George Galloway won the by election. This would be the by election that the police and Conservative Party were both clearly worried about the possibility of electoral fraud and the leader of the Respect party went to great lengths, after the surprising and largely unexpected result, to point out that areas that you would not expect to be particularly sensitive to Galloway’s message swung to him with a huge margin.
In 1960 several areas went unexpectedly to John Kennedy, including houses with many scores of registered voters and certain graveyards. Some new dawns are heavy on rhetoric and light on substance, draped in murky shadows and lit by controversy.
I despair at the electorate in my ward: there seems a genuine complete lack of understanding what a candidate can actually achieve and what they were actually voting on. Admittedly, the Labour party made it easy for Respect. But quite why a man who can’t even spell the areas he is representing, thinks attacking his opponent for being able to represent the area for 40 years and then championing his own 23 years in parliament (which, by the by, encompasses a multitude of armed conflicts and events he is supposedly against, which rather proves he is utterly ineffective in standing against them) as well as pandering to the electorate by adopting stances completely at odds with others where his voters don’t have vested interests.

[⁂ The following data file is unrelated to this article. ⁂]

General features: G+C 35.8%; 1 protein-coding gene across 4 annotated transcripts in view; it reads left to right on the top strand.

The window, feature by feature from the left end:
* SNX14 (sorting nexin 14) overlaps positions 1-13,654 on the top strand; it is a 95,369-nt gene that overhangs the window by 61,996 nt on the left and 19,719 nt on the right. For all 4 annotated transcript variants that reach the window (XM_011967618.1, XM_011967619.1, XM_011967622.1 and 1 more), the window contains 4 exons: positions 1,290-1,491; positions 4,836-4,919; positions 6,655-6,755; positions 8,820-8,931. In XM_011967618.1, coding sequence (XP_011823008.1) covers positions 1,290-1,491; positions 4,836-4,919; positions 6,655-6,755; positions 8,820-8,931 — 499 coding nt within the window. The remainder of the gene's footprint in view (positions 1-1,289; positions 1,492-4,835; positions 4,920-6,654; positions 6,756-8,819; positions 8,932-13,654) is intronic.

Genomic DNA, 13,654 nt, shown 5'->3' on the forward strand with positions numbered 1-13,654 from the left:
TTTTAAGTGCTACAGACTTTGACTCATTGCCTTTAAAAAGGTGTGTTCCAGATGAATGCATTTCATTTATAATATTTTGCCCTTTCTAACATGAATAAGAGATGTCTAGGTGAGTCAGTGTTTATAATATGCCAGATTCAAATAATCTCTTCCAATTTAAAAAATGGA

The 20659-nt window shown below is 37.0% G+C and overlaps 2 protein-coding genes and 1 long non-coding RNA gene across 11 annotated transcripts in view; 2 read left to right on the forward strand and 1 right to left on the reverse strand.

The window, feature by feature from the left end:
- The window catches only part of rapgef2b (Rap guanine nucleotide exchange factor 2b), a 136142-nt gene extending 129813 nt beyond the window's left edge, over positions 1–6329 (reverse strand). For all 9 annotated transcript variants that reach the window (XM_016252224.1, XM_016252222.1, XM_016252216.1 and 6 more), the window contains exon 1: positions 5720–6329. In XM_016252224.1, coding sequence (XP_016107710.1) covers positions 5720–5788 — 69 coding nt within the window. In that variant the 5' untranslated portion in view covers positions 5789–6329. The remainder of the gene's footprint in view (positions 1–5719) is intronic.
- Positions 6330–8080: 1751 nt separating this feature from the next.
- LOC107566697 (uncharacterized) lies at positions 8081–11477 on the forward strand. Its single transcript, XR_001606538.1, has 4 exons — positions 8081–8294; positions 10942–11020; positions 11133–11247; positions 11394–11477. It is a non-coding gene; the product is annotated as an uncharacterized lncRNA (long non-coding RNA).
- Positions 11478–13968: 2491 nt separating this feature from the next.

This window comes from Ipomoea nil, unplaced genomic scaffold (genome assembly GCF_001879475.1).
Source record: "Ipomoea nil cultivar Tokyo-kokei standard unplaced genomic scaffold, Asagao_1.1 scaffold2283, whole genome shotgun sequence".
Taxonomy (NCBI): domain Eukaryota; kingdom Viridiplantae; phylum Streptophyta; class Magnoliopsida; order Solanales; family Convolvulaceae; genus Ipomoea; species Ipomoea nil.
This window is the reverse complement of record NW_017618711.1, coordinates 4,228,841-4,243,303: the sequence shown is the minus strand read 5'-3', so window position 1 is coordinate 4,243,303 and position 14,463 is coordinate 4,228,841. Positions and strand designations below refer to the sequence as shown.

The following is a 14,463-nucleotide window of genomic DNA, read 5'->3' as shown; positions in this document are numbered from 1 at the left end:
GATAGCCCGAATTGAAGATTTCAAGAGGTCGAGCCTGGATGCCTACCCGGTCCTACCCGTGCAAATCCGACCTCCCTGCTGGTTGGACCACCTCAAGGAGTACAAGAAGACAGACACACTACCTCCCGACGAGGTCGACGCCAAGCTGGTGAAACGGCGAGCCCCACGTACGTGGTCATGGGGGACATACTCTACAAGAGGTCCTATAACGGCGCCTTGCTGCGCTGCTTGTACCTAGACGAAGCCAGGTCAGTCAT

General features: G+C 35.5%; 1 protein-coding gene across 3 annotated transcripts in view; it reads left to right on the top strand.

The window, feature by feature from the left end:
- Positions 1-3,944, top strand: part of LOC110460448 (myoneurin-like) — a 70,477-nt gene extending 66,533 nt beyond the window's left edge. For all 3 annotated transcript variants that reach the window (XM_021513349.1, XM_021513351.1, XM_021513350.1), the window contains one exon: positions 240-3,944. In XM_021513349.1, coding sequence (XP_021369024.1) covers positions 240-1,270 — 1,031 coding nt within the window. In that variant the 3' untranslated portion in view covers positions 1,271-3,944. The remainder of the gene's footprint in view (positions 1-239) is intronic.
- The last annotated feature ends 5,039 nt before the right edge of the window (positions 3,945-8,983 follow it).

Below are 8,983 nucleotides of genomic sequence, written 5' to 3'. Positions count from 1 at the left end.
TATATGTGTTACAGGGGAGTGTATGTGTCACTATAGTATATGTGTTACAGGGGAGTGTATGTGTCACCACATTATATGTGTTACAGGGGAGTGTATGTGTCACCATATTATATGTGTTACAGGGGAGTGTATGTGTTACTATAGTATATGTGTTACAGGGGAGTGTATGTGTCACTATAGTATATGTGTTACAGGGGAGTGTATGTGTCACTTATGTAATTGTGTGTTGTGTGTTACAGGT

I am angry enough to vote Labour with a clear conscience. I am angry enough to consider joining their party. I am certainly angry enough to go out and campaign for them. Yes, Bradford has been wrecked by incompetent councils comprising every stripe of mainstream party. Yes, it is often hurt by partisanship and political bickering when consensus and pragmatism should prevail. But it can’t be improved by Galloway and his ilk living in a fantasy world of convenience and shameless platitudes without any substance or detail.
Kennedy would have lost his re election. When he was shot he was campaigning knowing that he had made a mess of the only real test of his premiership (the Bay of Pigs and, to a lesser extent, the Cuban Missile Crisis), that he had lied to the electorate about the “Missile Gap” between them and the Soviet Union and that he had failed utterly on civil rights. The real tragedy of his tenure as disappointing president is the myth that was built up around him. Admittedly I am not as well informed as some, but can anyone remember anything of note Galloway achieved in his 23 years of serving in Westminster?
How about the vast improvements he made to Bethnal Green and Bow?
“The great enemy of the truth is very often not the lie, deliberate, contrived and dishonest, but the myth, persistent, persuasive and unrealistic. “